The restoration of the cathedral of Notre Dame in Paris, which was badly damaged by fire on 15 April, has entered a new and delicate phase. This involves removing a vast and heavy scaffolding structure at roof level that became fused by the intense heat. It had been erected before the fire in order to carry out restoration work on the 19th-century roof spire, whose dramatic collapse was seen on screens around the world.
The removal of the scaffolding requires three levels of steel beams to be positioned around its exterior to form a stabilising “belt”. Once this operation is complete, the same firm that built the scaffolding (Europe Echafaudage) will start to dismantle it, using telescopic crawler cranes that will allow roped technicians to descend into the forest of pipes and gradually cut them away after having coated them with a protective layer to avoid spreading the pollution caused by the melting of the lead roof. Work is expected to be complete next April.
This and all future work will be taking place under the new management in place since 29 November. This special agency, established by a law passed last summer, is presided over by General Jean-Louis Georgelin, assisted by his deputy, Philippe Jost.
It has the task of overseeing the whole project, conducting technical studies, managing the tendering and fundraising processes, looking after the areas surrounding the cathedral, ensuring full accountability and transparency of funding, and providing technical and scientific information to the public during the course of the restoration.
Its board includes six representatives of the government, the mayor and archbishop of Paris, and three high-level specialists. It is assisted by audit, fundraising and scientific committees. The ministry of culture maintains its role in the supervision and design of the restoration through its offices and the technical services of the architect-in-chief of the cathedral, Philippe Villeneuve, who managed the initial restoration.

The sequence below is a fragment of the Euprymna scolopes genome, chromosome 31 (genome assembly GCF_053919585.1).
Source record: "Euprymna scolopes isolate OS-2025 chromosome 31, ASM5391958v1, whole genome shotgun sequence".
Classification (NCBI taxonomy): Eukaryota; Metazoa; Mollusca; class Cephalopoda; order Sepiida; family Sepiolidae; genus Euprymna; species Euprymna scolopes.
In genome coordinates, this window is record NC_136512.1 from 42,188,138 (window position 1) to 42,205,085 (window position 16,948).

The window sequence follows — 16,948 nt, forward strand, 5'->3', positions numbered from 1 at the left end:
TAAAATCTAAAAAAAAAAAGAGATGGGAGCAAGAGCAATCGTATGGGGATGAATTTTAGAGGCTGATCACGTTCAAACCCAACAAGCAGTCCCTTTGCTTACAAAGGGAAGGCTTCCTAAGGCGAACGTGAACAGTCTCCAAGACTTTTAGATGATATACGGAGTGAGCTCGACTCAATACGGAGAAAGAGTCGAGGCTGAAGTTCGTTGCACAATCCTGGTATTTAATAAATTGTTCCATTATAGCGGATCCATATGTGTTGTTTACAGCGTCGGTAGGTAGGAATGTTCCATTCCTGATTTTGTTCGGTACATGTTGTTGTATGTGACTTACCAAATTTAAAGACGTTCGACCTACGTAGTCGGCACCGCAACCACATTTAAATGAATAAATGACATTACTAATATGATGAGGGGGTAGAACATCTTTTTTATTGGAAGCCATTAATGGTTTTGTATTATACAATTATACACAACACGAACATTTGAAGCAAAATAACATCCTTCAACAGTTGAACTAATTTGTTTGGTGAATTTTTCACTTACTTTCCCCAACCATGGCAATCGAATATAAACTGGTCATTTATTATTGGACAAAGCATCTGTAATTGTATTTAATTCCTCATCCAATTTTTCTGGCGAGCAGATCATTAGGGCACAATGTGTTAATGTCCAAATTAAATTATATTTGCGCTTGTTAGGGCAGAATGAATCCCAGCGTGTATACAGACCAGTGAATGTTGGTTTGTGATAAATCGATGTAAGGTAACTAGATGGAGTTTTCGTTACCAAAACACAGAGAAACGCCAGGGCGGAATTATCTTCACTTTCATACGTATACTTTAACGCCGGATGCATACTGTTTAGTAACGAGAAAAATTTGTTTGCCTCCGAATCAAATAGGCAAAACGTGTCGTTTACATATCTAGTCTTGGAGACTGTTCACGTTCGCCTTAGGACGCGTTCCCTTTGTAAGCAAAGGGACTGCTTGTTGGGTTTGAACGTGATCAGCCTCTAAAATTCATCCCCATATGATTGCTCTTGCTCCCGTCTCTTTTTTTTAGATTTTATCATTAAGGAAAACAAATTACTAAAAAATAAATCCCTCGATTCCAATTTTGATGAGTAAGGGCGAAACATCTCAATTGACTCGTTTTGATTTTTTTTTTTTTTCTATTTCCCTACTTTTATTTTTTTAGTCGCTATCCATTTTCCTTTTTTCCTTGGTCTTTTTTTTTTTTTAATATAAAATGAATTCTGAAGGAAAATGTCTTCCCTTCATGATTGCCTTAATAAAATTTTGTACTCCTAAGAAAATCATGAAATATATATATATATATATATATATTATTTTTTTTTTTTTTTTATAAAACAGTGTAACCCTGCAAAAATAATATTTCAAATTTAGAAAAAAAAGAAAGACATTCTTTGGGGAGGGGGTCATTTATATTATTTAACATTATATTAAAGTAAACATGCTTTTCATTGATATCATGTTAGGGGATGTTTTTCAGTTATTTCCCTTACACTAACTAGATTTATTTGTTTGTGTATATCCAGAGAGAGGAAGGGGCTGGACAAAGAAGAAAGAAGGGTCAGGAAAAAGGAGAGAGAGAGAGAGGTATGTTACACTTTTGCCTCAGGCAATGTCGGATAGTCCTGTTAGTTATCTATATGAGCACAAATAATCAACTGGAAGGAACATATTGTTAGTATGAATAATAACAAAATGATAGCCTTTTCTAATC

This change in management comes at an important point in the restoration process. While the activities conducted since the fire that destroyed the roof of Notre Dame have allowed the building’s structure to be reinforced, the overall process has been entangled in a bureaucratic web that has significantly slowed down the work planned by the architects in charge.
Part of this delay is due to the fear that lead released during the fire has polluted the site and surrounding areas. This prompted the establishment of very strict—some say excessive—safety measures to protect the health of the workers, which have, however, caused great alarm in the neighbourhood.
Completed consolidation work
All 28 flying buttresses have been reinforced by the installation of temporary structural supports. This has been necessary in order to prevent the possible collapse of the side walls in case of a failure of the vaults.
The supports will also allow the restoration and/or replacement of five or six flying buttresses that are very fragile (in fact, several of them have already been replaced since the 19th-century restoration). The measurements taken so far in various parts of the building have provided encouraging results, indicating that the overall structural system is stable.
The north transept vaulting is sound, the nave and choir have yet to be tested